EPR applied to construction products
Extended Producer Responsibility is a transfer of financial and / or physical responsibility for management of waste products from governments and consumers to the producer, as defined in a policy instrument. Its goal is incentivise manufacturers to consider durability, reparability and end of life as part of the product design.
Product take back
Producers are required to take back end of life products
Waste management fees
The final owner pays a fee for management of end of
Advance disposal fee
A tax or charge is levied when the product is sold to reflect the cost of managing end of life products
Mandatory deposit refund
A deposit is levied when the product is sold, and refunded when the product is returned to a collection point
Measures to stimulate recycling markets, such as subsidies to collectors, reprocessors or users of recycled materials, or minimum recycled-content regulations
Taxes on landfill and/or incineration
Policy instruments for waste minimisation (OECD)
Construction value chain, on the contrary to other industrial business, is flexible and project specific with disperse decision-making: architect, contractor, commissioner, etc. The role of manufacturers is limited and subject to decisions at a later stage. In fact, the “product” in construction is the building. In any case, these principles are not applicable to all construction products. When the decision-making is short and manufacturers are closer to final users, EPR may present advantages to other approaches.
While EPR is aligned to circular economy principles, it will not work for most material flows in construction for various technical reasons:
- Demand and offer of secondary raw materials is disconnected and may involve additional environmental impacts
- Open loops are very common in construction and present additional challenges to the design of the EPR policy instruments
- Design, installation, geographical area and other conditions influence the life span of construction products and are unknown by the manufacturer
- Environmental impact of transport may be neglected in some policy options such as take-back.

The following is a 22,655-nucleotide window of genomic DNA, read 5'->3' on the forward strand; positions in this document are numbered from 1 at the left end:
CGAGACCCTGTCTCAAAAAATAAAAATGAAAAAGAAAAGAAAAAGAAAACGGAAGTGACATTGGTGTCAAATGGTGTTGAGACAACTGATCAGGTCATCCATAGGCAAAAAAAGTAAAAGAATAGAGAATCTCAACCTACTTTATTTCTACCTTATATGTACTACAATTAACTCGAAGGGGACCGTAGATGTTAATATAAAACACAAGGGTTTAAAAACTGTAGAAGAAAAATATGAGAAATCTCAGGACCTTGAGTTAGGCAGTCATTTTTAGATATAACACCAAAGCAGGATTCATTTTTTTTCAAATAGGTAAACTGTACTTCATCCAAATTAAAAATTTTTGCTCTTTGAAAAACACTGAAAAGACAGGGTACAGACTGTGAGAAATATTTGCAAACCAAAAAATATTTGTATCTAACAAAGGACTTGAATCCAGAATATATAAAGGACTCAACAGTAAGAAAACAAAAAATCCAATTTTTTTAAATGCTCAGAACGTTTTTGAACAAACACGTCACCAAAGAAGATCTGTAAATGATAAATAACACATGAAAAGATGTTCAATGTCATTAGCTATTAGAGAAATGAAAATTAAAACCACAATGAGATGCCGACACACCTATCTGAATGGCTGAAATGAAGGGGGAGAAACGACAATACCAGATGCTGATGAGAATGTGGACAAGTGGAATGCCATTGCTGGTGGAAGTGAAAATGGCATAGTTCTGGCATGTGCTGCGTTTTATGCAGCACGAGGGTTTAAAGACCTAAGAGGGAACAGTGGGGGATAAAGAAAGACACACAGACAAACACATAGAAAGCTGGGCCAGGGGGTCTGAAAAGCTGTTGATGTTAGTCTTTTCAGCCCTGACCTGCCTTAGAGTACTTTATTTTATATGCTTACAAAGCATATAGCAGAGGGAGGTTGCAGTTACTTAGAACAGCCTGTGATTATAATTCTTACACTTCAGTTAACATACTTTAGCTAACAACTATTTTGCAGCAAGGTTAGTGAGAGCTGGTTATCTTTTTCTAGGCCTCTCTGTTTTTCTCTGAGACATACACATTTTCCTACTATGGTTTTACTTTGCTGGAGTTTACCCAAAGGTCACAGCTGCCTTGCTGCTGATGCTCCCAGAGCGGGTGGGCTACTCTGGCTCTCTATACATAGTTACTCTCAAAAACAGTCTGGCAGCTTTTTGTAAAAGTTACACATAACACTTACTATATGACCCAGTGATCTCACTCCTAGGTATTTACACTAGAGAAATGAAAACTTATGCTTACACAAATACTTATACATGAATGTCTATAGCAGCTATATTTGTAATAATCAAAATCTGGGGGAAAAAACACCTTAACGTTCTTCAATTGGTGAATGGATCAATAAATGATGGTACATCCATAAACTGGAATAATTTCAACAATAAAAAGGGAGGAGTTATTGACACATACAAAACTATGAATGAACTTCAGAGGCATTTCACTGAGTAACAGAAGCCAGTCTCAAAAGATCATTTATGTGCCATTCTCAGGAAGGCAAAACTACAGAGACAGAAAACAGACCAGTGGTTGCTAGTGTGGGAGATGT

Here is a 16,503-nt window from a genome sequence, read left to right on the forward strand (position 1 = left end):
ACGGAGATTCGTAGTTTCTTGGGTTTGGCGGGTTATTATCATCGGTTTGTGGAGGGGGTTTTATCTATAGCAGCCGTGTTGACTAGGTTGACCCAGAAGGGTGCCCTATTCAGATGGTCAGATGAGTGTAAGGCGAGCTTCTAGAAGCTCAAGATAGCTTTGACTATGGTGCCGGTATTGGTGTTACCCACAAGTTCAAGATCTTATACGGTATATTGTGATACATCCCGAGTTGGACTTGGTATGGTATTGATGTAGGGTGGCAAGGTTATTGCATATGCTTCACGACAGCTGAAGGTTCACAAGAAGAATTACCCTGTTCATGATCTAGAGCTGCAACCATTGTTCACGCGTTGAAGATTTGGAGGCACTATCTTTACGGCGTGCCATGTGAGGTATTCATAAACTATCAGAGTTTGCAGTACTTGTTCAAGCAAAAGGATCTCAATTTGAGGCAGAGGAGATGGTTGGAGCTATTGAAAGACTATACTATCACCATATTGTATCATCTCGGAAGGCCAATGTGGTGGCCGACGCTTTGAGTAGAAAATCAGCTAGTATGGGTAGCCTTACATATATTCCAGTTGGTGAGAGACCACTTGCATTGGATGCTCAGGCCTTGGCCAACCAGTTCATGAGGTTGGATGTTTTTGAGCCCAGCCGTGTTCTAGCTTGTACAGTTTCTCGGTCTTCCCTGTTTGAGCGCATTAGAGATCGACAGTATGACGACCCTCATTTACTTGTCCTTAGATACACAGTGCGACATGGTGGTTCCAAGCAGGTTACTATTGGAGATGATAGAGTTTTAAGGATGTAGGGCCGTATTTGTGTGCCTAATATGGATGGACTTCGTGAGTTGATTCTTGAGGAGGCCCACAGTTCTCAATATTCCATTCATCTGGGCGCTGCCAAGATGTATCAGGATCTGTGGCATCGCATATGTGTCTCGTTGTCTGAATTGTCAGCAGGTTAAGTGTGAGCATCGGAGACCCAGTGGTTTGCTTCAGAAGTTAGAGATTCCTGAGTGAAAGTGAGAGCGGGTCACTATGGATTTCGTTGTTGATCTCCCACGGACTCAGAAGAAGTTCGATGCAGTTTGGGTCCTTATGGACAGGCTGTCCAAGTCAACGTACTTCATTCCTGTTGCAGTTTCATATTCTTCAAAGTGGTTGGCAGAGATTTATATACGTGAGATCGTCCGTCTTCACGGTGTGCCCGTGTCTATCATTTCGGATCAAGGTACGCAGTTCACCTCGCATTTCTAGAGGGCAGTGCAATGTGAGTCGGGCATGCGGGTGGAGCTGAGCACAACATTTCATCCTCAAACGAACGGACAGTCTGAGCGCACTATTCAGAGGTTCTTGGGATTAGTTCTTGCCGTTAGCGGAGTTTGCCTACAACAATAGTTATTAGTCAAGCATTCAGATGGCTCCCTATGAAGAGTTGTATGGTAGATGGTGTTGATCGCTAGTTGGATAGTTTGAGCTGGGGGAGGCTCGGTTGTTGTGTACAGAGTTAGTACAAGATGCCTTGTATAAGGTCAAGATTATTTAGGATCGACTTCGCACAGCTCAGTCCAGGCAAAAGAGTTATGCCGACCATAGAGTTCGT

The previous list is not exhaustive but reflects how EPR potential to change construction industry towards a more circular approach is limited.
Limit EPR to certain products does not mean reducing the efforts of the industry on this field. Information used to define EPR policies are available in Environmental Product Declarations but instead of being used simplifying the approach to transfer a theoretical burden to the manufacturer, allows the detailed calculation of the environmental performance of the construction. Decision-making based on this second approach is much more reliable, efficient and less likely to distort the market towards solutions which may not be the best.
Limiting EPR to certain products does not mean reducing the efforts of the industry in this field. Information used to define EPR policies are available in Environmental Product Declarations but instead of simplifying the approach to transfer a theoretical burden to the manufacturer. EPD allow the detailed calculation of the environmental performance of the construction. Decision-making based on this second approach is much more reliable, efficient and less likely to distort the market towards solutions which may not be suitable.
For those products for which EPR may be appropriate, it should follow a harmonised system applicable in the different Member States in coherence with European statutes on products and goods trade. This approach will guarantee a well-functioning single market for construction products across the European Union. Having different schemes in Member States will require considerable adjustments from manufacturers to specific markets and will cause significant additional costs and disruption.
Considerations should include:
- Alignment with regard to rules and guidelines for setting up EPR schemes at national and European level.
- Assuring fair competition within Europe for products manufactured in and outside EU within the framework of the circular economy.
- Increased enforcement and market surveillance to ensure a level playing field across Europe.
- Eco-modulation fees based on criteria rewarding innovation in design for improving the circularity of products, based on harmonized definitions and quality criteria across Europe. This could include uptake of recycled content, design for disassembly and
recycling, availability of collection systems and recycling technology.